I.V. ROUNDS: Closing the case on the keep-vein-open rate

August 2004 
Volume 34  Number 8
Pages 18 - 18
  PDF Version Available!



    SUPPOSE you're caring for Mrs. Allen, who's just arrived in your unit after a colon resection. The primary care provider's order for Mrs. Allen reads: 1,000 ml dextrose 5% and 0.45% sodium chloride I.V. to KVO .

    Merely stating KVO (keep vein open) isn't acceptable; you need a flow rate. Consider the five “rights” for medication administration: right drug, right route, right dose, right time, and right patient. This order tells you the drug (or in this case, the fluid), the route, and the patient—but not the rate or time. An order for a KVO rate doesn't meet the standard for safe drug administration.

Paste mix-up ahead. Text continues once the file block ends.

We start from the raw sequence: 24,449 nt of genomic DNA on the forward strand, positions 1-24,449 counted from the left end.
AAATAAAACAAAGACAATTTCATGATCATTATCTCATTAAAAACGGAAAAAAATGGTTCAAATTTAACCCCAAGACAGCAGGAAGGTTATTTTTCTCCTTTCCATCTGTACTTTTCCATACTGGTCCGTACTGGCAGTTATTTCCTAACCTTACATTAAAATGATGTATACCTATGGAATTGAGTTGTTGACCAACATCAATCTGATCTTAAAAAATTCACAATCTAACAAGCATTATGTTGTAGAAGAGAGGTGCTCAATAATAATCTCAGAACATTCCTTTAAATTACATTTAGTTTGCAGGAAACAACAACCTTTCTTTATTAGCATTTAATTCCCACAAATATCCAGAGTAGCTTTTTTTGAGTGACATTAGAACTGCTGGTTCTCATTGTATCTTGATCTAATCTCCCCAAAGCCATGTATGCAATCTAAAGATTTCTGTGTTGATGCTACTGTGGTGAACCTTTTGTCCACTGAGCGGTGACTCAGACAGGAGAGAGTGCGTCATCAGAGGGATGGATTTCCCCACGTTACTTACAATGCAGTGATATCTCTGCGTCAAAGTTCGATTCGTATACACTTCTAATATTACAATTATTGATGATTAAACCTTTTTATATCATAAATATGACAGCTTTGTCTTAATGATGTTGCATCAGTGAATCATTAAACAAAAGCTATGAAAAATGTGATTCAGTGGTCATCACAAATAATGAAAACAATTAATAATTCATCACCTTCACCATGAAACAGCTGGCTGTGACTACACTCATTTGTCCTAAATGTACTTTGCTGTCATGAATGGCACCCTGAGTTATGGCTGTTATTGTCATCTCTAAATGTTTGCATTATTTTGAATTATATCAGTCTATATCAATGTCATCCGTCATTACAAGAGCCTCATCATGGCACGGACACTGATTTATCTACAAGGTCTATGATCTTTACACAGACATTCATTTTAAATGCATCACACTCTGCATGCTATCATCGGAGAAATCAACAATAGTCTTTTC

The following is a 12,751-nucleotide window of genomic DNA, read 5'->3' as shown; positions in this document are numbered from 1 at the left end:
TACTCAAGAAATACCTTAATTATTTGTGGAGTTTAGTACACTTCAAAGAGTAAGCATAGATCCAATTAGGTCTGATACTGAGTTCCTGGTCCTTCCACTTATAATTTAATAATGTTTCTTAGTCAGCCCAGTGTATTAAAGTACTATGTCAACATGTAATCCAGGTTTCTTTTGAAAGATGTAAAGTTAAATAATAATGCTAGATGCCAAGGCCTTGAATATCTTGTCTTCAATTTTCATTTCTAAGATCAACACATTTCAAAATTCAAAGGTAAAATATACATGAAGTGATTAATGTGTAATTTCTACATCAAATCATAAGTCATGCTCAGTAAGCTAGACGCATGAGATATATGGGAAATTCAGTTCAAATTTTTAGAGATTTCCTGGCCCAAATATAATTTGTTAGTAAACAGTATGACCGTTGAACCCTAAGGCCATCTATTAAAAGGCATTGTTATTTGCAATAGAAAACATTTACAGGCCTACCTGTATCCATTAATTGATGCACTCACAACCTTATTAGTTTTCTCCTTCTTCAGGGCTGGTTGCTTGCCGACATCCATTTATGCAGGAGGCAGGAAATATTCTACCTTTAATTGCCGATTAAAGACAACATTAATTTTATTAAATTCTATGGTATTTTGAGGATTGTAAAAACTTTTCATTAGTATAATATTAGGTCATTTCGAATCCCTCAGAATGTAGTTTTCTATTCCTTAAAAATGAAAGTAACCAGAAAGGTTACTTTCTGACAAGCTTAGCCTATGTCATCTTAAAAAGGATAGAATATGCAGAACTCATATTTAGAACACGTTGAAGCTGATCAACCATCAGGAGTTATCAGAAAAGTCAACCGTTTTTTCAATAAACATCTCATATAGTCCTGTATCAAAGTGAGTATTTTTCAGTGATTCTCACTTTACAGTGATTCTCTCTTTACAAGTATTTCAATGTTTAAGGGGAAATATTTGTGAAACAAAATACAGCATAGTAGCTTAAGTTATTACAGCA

Although the order specifies the volume of fluid container to be used, this isn't adequate. You also need to know the hourly rate of fluid appropriate for Mrs. Allen's condition (for example, 125 ml/hour) or the right time frame for the infusion (for example, every 8 hours). ...

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